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Effort Aims to Expand Access to Hart Island Gravesites

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A movement is now under way to help people searching for information regarding Hart Island, a city burial ground for those who have not been identified or whose funeral arrangements have not been made. NY1's Erin Clarke filed the following report.

At age 23, Elaine Joseph of Fresh Meadows lost her first child to a heart defect.

"At five days old, after suffering cardiac arrest before and after the surgery my daughter died," Joseph recalled.

Joseph wasn't there. A snowstorm in January of 1978 prevented her from getting to the hospital where the surgery was performed. It was days before she could get in contact with someone there, only to be told the bad news.

"'We buried the baby. You gave permission for the city to take care of it,'" said Joseph. "I was shocked because I couldn't have signed anything. I had never been there."

Joseph had no idea where her baby was buried. She only remembered vague references to a potter's field. It wouldn't be until 2009 that she learned of the Hart Island Project, an effort to provide public access to the city's cemetery on Hart Island in Long Island Sound and to a database of burial records.

"I've worked with over 500 families actually locating people, helping them to arrange for disinternments," said Hart Island Project Executive Director Melinda Hunt.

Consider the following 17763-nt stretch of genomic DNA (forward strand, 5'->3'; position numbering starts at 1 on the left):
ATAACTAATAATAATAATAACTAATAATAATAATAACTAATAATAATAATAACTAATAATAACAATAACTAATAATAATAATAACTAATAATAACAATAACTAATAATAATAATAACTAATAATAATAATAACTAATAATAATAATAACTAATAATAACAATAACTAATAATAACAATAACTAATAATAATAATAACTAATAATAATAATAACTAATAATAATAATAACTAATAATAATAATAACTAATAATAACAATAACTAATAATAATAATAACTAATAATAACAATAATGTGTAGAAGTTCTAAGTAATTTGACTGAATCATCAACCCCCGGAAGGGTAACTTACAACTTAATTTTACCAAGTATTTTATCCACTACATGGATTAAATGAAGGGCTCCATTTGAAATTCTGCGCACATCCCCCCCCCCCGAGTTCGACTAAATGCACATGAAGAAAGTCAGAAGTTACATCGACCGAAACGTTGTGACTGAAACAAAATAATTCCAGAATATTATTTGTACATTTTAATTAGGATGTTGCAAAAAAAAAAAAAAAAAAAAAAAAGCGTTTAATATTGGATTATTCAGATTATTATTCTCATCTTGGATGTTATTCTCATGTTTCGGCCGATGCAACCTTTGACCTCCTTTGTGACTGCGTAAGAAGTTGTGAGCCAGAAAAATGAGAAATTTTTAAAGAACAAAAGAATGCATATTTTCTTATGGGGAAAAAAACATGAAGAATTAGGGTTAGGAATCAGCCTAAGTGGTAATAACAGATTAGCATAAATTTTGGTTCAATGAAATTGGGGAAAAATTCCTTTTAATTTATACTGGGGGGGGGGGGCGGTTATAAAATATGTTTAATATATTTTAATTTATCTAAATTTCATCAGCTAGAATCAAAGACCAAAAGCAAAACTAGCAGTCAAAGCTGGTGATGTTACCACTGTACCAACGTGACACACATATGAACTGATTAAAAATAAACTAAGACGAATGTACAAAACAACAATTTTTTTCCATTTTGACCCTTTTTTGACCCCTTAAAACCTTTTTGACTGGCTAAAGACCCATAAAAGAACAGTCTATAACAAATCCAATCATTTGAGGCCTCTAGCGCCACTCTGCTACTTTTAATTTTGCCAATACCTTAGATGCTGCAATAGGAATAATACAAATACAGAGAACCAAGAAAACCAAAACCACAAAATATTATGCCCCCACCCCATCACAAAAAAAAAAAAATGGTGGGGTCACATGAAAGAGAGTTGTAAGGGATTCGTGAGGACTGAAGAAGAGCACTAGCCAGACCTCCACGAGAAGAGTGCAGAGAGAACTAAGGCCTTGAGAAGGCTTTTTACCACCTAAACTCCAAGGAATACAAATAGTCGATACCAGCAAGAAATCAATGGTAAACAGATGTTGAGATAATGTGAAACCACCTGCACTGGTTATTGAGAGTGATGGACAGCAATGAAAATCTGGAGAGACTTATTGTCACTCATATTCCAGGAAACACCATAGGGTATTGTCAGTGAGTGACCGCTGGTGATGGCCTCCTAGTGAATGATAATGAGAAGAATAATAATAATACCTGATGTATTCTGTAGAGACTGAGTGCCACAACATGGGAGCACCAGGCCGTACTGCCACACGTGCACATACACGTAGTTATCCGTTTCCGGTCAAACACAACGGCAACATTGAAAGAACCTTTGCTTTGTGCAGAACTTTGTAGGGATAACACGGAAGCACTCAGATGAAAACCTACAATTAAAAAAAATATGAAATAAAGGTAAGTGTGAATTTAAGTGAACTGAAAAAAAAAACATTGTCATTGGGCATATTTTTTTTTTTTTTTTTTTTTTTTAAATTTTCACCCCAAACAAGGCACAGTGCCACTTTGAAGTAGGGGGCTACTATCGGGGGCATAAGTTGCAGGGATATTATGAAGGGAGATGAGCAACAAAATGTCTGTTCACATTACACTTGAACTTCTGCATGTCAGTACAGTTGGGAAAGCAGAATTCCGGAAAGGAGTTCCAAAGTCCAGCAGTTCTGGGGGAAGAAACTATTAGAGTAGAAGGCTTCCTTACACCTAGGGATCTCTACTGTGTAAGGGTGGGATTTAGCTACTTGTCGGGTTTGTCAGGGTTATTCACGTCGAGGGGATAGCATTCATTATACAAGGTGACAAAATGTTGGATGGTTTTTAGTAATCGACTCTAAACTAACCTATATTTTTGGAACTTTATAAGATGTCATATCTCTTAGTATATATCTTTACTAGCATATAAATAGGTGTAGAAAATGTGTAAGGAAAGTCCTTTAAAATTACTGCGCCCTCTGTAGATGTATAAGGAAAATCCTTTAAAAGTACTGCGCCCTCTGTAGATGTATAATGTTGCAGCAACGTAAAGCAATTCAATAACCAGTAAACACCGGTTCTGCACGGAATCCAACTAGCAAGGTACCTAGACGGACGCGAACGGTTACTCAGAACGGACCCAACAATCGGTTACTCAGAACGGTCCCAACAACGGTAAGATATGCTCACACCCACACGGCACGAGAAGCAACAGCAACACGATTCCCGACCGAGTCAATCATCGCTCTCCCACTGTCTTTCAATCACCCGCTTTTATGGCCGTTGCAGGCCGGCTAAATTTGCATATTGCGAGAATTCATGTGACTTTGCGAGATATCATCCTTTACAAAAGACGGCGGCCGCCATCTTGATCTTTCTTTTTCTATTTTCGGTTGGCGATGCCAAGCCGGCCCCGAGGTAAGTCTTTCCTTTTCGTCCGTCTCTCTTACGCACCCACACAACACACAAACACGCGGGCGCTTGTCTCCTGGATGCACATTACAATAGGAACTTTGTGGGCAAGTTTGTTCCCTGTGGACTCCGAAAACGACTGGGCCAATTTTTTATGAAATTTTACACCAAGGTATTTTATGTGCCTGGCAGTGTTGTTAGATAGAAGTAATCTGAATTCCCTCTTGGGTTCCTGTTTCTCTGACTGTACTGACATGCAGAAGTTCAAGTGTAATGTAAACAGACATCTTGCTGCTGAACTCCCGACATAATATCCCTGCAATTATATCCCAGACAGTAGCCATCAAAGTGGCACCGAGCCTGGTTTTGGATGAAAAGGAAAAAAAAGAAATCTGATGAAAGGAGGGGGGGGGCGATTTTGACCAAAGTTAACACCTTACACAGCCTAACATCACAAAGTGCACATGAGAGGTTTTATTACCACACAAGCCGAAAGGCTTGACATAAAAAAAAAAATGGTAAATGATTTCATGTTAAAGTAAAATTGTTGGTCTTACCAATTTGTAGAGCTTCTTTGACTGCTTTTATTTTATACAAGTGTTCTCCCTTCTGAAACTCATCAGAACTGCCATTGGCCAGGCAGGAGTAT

For years, Hunt has personally escorted people to the island of mass graves dug by inmates from Riker's Island.

To get to those graves you take a ferry operated by the Department of Correction from a dock on City Island, but once you get there, there are strict limitations on what you can do.

"They look at your ID, they take all of your personal cell phones, recording devices, cameras, anything electronic you must leave with them," Joseph said.

Advocates say this makes visitors feeling like criminals. There's a bill being reintroduced to the City Council in March that would transfer jurisdiction of Hart Island to the Parks Department.

Parks has previously refused jurisdiction because burials still take place there, but advocates believe a compromise can be made.

"I do understand there's still active burial sites. Those could be sectioned off, but hopefully and still have the opportunity for people to visit," said City Councilwoman Elizabeth Crowley.

For help finding a loved one believed to be buried on Hart Island, visit hartisland.net or nyc.gov/html/doc.

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